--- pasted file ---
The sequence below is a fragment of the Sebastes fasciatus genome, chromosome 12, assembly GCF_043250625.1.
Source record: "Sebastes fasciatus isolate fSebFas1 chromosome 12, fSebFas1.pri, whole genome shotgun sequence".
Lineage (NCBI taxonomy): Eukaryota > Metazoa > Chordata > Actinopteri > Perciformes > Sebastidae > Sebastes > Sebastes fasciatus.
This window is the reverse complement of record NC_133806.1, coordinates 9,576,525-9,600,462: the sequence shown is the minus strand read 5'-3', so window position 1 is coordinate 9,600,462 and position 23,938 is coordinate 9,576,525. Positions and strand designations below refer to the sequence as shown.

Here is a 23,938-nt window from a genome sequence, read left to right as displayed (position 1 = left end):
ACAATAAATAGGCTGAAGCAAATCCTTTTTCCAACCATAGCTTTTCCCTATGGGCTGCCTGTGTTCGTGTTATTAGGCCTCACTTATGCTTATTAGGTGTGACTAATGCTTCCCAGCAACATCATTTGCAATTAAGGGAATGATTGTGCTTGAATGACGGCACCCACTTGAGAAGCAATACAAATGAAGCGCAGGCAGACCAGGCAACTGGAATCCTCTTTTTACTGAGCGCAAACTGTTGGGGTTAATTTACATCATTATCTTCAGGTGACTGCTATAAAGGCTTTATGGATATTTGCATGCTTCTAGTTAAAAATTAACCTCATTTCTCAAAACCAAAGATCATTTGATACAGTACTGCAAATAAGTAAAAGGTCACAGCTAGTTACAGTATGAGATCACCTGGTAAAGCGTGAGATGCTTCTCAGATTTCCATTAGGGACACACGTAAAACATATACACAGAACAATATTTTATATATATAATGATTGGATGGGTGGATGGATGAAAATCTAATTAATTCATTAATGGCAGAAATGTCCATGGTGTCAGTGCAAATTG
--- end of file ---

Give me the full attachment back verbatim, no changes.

The sequence below is a fragment of the Sebastes fasciatus genome, chromosome 12, assembly GCF_043250625.1.
Source record: "Sebastes fasciatus isolate fSebFas1 chromosome 12, fSebFas1.pri, whole genome shotgun sequence".
Lineage (NCBI taxonomy): Eukaryota > Metazoa > Chordata > Actinopteri > Perciformes > Sebastidae > Sebastes > Sebastes fasciatus.
This window is the reverse complement of record NC_133806.1, coordinates 9,576,525-9,600,462: the sequence shown is the minus strand read 5'-3', so window position 1 is coordinate 9,600,462 and position 23,938 is coordinate 9,576,525. Positions and strand designations below refer to the sequence as shown.

Here is a 23,938-nt window from a genome sequence, read left to right as displayed (position 1 = left end):
ACAATAAATAGGCTGAAGCAAATCCTTTTTCCAACCATAGCTTTTCCCTATGGGCTGCCTGTGTTCGTGTTATTAGGCCTCACTTATGCTTATTAGGTGTGACTAATGCTTCCCAGCAACATCATTTGCAATTAAGGGAATGATTGTGCTTGAATGACGGCACCCACTTGAGAAGCAATACAAATGAAGCGCAGGCAGACCAGGCAACTGGAATCCTCTTTTTACTGAGCGCAAACTGTTGGGGTTAATTTACATCATTATCTTCAGGTGACTGCTATAAAGGCTTTATGGATATTTGCATGCTTCTAGTTAAAAATTAACCTCATTTCTCAAAACCAAAGATCATTTGATACAGTACTGCAAATAAGTAAAAGGTCACAGCTAGTTACAGTATGAGATCACCTGGTAAAGCGTGAGATGCTTCTCAGATTTCCATTAGGGACACACGTAAAACATATACACAGAACAATATTTTATATATATAATGATTGGATGGGTGGATGGATGAAAATCTAATTAATTCATTAATGGCAGAAATGTCCATGGTGTCAGTGCAAATTG